Tank Girl: United Artists

Even before anything was shot, MGM had issues: they were unhappy with Catherine Hardwicke —who would go on to direct the first Twilight film— being chosen over more experienced production designers. Talalay had to personally meet with the producers to persuade them to allow Hardwicke to work on the project. Even after the film was shot, the studio still had problems, with one rather intimate scene between Tank Girl and her mutant kangaroo boyfriend Booga (Jeff Kober) having to be cut, and bizarrely a shot of Tank Girl putting a condom on a banana was also cut.

In order to find their Tank Girl, MGM held open auditions which—according to Talalay, many believed were just a publicity stunt. The poster advertising the audition states that they were looking for: “A stunning woman in her twenties, spirited, sexy, quick-witted, irreverent, and tough, possessing a rock and roll spirit”. Originally, actress Emily Lloyd was cast in the role, however according to Talalay, she fired Lloyd after she refused to cut her hair for the role (something that Lloyd disputes). In the end, Lori Petty was cast and it’s hard to imagine anyone else in the role. Petty brings a raw kinetic energy to the role, and it is her natural comedic talent and enthusiasm that holds the film together through its more surreal elements.

The studio had concerns over the budget for the film. MGM placed Talalay under immense pressure to keep to the shooting schedule and not go over budget. Filming was completed only two days over schedule, and more importantly it didn’t go over budget. Released in March 1995, the film opened to a mixed critical response which could possibly be best summed up by Roger Ebert who praised the film for its ambition and energy, but didn’t “care about it for much more than a moment at a time, and after a while its manic energy wore [him] down.”

Tank Girl: United Artists

Sadly, the film bombed at the Box Office, with its final gross in the United States was just over $4 million. Still despite all of this, the film has gained a cult following and has left its mark in pop culture. It is also an important footnote in the feminst film movement, because the film doesn’t shy away from addressing everyday sexism which is beautifully illustrated in the scenes which take place in the Liquid Silver club. In her 2006 book The Modern Amazons: Warrior Women On-Screen, Dominique Mainon writes that the film has anti-establishment themes and stands out as being “stridently feminist”.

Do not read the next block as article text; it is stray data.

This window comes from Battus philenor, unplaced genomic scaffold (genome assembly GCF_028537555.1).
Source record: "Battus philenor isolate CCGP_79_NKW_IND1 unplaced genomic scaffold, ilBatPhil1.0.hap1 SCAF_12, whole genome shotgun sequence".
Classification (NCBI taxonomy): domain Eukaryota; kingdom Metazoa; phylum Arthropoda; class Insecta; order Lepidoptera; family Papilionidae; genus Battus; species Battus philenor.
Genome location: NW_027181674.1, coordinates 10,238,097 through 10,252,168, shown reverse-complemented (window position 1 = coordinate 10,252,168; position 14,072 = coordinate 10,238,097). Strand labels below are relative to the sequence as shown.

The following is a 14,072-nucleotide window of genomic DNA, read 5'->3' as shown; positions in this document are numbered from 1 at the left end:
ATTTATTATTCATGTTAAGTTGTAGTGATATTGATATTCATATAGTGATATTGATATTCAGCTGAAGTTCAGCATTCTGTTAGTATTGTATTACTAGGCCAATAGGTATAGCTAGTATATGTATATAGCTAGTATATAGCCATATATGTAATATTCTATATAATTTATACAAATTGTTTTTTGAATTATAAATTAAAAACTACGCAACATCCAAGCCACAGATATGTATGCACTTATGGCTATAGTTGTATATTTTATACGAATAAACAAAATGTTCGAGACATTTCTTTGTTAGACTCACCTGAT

Talalay best sums up the film, by the following statement “We were definitely ahead of our time and scared the studio to death.” However, despite all the years that separate Tank Girl and Harley Quinn, the sad fact remains that women filmmakers and their films still face sexism and prejudice. Still, you have to be a tank half full kinda girl, and the fact that Margot Robbie has secured the rights for a new adaptation of Tank Girl means there’s still plenty of fuel left in the tank!

You can stream Tank Girl on Amazon Prime with a free trial of the MGM channel

2 replies »

  1. I remember TANK GIRL playing on the MGM channel, here in India. Reading this, I feel Charlize Theron’s embodiment of FURIOSA in MAD MAX: FURY ROAD had a lot to imbibe from this cult classic. I’m so glad so read about it after such a long time.